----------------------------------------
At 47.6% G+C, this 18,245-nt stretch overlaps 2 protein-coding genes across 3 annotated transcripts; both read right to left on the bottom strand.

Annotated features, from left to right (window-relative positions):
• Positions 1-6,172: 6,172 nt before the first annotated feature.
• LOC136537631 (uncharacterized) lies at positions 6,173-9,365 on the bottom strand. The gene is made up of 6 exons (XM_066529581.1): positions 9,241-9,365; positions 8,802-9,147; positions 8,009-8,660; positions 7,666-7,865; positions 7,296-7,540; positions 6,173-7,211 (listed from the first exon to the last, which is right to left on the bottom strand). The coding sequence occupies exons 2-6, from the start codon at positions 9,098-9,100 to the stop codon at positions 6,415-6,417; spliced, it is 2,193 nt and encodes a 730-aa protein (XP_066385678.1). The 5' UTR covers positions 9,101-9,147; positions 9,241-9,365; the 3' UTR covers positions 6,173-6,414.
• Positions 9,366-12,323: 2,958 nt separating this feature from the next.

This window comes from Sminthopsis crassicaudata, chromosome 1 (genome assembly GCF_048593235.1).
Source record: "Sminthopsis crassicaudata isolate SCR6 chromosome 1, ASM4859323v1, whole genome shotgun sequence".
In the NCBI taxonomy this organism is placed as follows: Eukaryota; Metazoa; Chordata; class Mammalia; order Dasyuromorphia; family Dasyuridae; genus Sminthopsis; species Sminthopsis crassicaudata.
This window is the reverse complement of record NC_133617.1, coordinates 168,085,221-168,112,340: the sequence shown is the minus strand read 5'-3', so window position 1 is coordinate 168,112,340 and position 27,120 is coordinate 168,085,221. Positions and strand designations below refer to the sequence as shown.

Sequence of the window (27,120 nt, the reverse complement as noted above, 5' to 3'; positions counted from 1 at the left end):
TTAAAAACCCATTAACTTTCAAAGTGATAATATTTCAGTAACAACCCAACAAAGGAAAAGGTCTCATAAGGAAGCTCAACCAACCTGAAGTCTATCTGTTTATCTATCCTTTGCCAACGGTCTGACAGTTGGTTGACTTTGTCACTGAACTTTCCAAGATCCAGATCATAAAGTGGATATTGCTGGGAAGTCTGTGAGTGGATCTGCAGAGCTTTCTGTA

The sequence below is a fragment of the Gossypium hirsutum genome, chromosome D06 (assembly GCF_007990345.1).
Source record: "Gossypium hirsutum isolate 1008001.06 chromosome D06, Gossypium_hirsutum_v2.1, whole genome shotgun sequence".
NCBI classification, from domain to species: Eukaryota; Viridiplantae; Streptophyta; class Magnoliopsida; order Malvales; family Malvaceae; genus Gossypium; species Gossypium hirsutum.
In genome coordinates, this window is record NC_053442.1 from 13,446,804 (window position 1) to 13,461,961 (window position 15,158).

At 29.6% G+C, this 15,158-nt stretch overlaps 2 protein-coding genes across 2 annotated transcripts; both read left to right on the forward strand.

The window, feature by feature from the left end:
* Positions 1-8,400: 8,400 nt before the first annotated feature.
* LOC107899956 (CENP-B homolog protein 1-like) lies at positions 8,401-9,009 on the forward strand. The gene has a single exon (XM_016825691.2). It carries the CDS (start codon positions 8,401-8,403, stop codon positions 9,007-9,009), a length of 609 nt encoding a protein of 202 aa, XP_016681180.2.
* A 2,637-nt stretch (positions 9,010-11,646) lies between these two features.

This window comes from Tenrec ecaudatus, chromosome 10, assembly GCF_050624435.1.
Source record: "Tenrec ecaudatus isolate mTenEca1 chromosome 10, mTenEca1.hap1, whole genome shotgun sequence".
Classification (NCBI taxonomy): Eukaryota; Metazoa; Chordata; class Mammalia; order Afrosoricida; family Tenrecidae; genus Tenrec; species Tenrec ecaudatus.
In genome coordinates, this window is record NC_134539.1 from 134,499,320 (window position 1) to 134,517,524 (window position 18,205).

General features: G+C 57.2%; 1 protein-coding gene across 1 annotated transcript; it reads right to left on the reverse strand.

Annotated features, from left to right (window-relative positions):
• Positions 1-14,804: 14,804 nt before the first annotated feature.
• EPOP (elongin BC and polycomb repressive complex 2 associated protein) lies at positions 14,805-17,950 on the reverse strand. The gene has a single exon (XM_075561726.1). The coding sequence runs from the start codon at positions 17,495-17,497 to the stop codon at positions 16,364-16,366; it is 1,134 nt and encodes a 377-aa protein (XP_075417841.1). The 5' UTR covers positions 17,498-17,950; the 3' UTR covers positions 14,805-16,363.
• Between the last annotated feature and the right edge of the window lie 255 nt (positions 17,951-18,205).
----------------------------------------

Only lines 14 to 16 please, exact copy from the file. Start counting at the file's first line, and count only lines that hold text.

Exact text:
NCBI classification, from domain to species: Eukaryota; Viridiplantae; Streptophyta; class Magnoliopsida; order Malvales; family Malvaceae; genus Gossypium; species Gossypium hirsutum.
In genome coordinates, this window is record NC_053442.1 from 13,446,804 (window position 1) to 13,461,961 (window position 15,158).

At 29.6% G+C, this 15,158-nt stretch overlaps 2 protein-coding genes across 2 annotated transcripts; both read left to right on the forward strand.